Jack McGlynn exited for Matt Real with five minutes left as Curtin looked to shore up his midfield. The Union put the screws on the match, pinning Cincinnati deep and keeping possession. Wagner nearly whipped a ball from the wing right under the crossbar, forcing another save, and off the corner three Union players had a chance to put it in and all missed. Burke, too, curled one just wide in stoppage time.

The stadium erupted in delight and relief when the final whistle blew after six minutes of second-half stoppage time.

The Union now await the winner of the match between CF Montreal and New York City FC in the Eastern Conference Final. That match will be at Subaru Park next Sunday, October 30.

Three Points
  • What the Flach. What were the odds that the winner would be scored by Leon Flach, who’d registered zero goals so far in 2022? Union players have risen to the occasion all season, and Flach’s excellently taken goal was no exception.
  • A nervy first half. After a summer of crushing the dregs of MLS at home, Cincinnati frustrated the Union through the first 45. But the Boys in Blue picked up their level in the second half, found a winner, and then kept the all-important clean sheet.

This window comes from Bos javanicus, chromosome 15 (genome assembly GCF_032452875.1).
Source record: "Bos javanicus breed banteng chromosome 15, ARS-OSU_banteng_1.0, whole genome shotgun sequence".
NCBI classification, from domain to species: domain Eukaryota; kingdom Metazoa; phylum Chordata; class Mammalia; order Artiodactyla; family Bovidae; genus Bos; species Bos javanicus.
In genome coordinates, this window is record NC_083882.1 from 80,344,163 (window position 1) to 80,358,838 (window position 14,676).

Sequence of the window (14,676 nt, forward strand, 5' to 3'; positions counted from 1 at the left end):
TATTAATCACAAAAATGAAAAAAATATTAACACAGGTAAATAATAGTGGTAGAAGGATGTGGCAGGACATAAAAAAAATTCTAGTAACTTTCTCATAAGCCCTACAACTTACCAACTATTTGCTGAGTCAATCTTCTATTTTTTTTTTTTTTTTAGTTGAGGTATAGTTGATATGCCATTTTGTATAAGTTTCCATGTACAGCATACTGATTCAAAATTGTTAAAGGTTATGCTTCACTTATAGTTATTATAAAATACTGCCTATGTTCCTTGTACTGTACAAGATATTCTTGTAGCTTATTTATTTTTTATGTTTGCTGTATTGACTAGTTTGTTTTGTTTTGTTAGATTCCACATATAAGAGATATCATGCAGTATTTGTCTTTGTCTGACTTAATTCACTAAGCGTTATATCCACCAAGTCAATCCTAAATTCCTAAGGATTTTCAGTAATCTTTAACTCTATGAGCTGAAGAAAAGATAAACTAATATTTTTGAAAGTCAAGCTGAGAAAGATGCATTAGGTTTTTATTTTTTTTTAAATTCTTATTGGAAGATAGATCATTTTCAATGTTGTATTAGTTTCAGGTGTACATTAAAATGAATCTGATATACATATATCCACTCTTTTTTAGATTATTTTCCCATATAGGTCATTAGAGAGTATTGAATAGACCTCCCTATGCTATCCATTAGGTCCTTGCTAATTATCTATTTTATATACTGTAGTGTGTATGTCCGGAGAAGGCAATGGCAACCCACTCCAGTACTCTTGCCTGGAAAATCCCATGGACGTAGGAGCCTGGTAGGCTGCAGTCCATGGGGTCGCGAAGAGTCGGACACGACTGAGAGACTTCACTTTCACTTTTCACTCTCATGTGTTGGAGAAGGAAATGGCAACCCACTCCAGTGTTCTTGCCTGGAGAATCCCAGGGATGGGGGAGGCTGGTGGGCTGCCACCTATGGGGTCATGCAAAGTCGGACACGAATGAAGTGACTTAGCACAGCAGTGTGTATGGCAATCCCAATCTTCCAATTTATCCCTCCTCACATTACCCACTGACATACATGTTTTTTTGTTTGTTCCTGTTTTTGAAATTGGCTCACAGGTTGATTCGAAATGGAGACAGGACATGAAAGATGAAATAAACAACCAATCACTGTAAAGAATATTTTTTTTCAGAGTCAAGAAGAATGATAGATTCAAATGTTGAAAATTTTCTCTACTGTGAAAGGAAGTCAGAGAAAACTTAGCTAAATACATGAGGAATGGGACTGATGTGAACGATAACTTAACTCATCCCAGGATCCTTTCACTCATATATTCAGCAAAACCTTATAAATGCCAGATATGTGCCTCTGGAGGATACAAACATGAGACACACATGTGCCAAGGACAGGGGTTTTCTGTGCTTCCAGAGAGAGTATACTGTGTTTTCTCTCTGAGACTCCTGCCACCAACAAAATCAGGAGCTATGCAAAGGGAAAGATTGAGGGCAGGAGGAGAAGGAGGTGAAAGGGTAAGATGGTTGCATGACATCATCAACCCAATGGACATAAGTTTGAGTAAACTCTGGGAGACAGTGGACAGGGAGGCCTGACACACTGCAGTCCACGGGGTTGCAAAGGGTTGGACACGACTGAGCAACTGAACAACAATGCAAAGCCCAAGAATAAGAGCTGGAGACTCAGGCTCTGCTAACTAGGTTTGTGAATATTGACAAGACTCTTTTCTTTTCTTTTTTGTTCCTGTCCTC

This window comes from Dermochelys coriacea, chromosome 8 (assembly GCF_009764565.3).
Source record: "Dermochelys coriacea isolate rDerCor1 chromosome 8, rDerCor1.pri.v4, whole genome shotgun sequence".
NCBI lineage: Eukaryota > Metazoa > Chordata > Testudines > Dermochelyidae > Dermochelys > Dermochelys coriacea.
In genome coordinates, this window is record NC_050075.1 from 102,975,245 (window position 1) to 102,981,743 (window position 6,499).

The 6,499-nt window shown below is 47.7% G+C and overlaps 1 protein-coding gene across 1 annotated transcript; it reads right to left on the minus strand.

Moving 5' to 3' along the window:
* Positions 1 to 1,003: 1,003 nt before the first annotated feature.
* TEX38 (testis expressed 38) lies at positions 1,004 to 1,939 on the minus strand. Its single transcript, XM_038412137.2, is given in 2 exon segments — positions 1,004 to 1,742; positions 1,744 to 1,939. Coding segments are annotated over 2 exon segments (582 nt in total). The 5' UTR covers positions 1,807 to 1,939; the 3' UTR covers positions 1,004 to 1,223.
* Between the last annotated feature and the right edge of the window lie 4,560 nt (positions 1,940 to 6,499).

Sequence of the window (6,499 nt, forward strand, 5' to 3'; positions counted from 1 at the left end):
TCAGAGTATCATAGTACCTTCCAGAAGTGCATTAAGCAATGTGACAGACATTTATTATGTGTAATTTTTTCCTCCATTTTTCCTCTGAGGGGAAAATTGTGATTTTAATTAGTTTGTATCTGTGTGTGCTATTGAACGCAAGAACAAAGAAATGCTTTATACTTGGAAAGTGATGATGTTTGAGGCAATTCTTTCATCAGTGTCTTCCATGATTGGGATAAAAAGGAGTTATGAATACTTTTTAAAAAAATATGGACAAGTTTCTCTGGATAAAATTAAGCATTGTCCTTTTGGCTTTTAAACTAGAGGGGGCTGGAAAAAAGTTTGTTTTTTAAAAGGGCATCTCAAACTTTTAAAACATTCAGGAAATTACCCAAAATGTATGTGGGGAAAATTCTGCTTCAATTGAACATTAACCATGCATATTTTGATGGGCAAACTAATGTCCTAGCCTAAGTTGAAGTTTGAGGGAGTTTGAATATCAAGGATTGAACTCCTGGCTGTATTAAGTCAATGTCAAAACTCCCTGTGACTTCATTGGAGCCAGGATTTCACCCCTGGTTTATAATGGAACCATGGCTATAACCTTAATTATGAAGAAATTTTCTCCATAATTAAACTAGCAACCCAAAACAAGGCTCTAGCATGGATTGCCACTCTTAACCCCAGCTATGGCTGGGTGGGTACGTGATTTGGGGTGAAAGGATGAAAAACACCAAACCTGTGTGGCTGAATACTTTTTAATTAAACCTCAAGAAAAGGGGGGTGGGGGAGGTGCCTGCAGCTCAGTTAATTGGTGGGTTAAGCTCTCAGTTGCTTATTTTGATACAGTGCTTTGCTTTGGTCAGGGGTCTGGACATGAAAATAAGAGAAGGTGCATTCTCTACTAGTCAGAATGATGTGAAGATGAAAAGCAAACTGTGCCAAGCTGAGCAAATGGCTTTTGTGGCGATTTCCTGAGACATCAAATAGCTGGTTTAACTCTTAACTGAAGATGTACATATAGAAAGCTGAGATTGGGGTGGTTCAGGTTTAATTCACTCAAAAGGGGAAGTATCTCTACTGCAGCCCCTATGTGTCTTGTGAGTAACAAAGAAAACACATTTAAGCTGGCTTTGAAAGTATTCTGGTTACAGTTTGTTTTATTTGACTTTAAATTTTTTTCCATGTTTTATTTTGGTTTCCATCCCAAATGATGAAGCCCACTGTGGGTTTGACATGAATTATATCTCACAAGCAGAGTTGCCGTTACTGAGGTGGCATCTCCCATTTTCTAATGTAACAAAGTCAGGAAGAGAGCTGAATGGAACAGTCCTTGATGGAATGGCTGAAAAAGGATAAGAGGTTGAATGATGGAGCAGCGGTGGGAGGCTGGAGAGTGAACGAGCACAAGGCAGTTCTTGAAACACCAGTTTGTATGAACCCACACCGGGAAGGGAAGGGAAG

• More home cooking. Now the Union have time to recover before the Eastern Conference Final, which will be played in Subaru Park’s friendly confines. This magical season just keeps rolling on.

Philadelphia Union 

Andre Blake, Kai Wagner, Jack Elliott, Jakob Glesnes, Olivier Mbaizo, Jose Martinez, Jack McGlynn (Matt Real 86′), Leon Flach, Daniel Gazdag, Mikael Uhre (Cory Burke 68′), Julian Carranza

Unused subs: Matt Freese, Nathan Harriel, Brandan Craig, Richard Odada, Quinn Sullivan, Paxten Aaronson, Chris Donovan

FC Cincinnati

Roman Celentano, Matt Miazga, Ian Murphy (Sergio Santos 75′), Nick Hagglund, Alvaro Barreal, Junior Moreno (Dominique Badji 89′), Obinna Nwobodo, Alvas Powell (Ronald Matarrita 68′), Luciano Acosta, Brenner, Brandon Vazquez

Unused subs: Alec Kann, Ray Gaddis, John Nelson, Zico Bailey, Geoff Cameron, Arquimides Ordonez

Scoring Summary

PHI: Leon Flach — 59′ (Mikael Uhre)

Discipline Summary

FCC: Nick Hagglund — 25′ (foul)
FCC: Matt Miazga — 58′ (other reason)
PHI: Leon Flach — 63′ (foul)
PHI: Olivier Mbaizo — 68′ (other reason)
PHI: Daniel Gazdag — 81′ (time wasting)
PHI: Jose Martinez — 81′ (foul)